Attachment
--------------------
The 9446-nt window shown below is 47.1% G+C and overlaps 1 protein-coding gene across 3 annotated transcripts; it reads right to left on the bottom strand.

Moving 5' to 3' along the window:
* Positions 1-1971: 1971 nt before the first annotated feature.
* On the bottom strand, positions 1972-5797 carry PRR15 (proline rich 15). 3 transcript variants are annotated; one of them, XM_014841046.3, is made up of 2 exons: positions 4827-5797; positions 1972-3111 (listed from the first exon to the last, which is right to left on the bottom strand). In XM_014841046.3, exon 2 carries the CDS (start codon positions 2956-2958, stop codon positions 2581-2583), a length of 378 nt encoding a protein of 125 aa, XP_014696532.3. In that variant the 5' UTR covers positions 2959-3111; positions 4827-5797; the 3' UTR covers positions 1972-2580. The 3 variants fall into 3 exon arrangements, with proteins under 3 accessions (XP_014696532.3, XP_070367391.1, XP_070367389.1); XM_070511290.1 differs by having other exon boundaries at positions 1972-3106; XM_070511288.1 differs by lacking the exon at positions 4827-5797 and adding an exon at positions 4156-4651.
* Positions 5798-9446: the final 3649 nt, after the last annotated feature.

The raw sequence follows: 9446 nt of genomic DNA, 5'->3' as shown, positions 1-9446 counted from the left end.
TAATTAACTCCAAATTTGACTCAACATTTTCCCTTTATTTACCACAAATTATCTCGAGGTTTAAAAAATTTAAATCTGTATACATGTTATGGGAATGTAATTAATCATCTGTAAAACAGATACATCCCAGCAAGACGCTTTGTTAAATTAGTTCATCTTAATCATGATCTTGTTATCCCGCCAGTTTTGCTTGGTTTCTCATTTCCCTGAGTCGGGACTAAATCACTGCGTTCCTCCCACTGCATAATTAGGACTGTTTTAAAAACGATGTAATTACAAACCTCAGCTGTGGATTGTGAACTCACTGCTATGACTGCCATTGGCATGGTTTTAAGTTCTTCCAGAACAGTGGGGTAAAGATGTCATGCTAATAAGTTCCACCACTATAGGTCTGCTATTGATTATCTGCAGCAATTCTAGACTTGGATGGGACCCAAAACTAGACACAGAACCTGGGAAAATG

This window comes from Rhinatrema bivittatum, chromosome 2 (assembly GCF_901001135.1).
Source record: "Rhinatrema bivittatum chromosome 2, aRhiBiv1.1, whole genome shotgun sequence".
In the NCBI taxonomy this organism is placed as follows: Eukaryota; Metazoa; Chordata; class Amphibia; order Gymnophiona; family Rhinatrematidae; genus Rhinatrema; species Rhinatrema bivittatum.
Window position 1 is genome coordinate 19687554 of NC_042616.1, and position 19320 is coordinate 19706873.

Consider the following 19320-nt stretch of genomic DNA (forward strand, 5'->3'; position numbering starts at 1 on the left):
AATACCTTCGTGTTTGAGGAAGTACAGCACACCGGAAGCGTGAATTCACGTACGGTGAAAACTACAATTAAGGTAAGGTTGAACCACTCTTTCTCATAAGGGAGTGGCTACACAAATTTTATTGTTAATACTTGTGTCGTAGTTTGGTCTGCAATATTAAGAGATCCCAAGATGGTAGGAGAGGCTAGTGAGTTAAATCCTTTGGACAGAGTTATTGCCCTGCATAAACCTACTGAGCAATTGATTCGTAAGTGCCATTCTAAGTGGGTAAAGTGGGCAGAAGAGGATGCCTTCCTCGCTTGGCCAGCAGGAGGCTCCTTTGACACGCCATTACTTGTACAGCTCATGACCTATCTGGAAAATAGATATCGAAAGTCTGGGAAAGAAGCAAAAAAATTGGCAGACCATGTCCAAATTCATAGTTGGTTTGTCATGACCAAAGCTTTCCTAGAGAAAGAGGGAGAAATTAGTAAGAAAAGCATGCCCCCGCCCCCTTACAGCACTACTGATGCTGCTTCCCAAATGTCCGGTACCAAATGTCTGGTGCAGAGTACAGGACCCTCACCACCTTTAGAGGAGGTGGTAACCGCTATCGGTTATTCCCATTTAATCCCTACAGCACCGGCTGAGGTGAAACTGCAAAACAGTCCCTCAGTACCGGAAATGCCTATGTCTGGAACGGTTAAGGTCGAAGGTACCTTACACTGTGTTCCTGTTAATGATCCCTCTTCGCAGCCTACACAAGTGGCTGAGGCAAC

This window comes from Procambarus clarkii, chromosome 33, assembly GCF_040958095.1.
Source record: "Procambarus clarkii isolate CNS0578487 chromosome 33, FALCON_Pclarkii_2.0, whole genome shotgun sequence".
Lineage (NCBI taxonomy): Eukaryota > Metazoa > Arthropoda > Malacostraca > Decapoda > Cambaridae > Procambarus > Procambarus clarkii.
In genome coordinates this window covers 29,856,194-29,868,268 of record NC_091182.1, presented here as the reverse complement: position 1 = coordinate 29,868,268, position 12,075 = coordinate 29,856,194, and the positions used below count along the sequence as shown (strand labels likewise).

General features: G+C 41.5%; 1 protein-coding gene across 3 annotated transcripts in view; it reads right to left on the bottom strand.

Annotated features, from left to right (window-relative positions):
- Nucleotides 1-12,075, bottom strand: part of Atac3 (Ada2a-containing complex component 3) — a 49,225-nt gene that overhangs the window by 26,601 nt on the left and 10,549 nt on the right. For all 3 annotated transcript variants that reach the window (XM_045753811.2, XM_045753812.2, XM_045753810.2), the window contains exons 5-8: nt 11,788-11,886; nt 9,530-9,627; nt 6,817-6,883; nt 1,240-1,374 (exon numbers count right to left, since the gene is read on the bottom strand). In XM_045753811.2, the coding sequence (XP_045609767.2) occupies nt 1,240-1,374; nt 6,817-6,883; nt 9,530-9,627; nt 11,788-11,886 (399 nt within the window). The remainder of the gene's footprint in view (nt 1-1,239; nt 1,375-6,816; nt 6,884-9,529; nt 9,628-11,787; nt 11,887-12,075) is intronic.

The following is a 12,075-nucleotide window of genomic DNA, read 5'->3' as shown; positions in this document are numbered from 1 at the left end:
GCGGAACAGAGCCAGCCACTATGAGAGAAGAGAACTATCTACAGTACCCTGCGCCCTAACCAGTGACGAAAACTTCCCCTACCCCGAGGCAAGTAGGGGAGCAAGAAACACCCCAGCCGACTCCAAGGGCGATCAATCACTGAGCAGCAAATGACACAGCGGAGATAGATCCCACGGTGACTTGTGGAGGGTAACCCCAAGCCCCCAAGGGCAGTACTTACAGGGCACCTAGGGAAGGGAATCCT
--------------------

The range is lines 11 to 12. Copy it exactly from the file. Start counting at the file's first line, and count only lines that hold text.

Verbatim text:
Window position 1 is genome coordinate 19687554 of NC_042616.1, and position 19320 is coordinate 19706873.

Consider the following 19320-nt stretch of genomic DNA (forward strand, 5'->3'; position numbering starts at 1 on the left):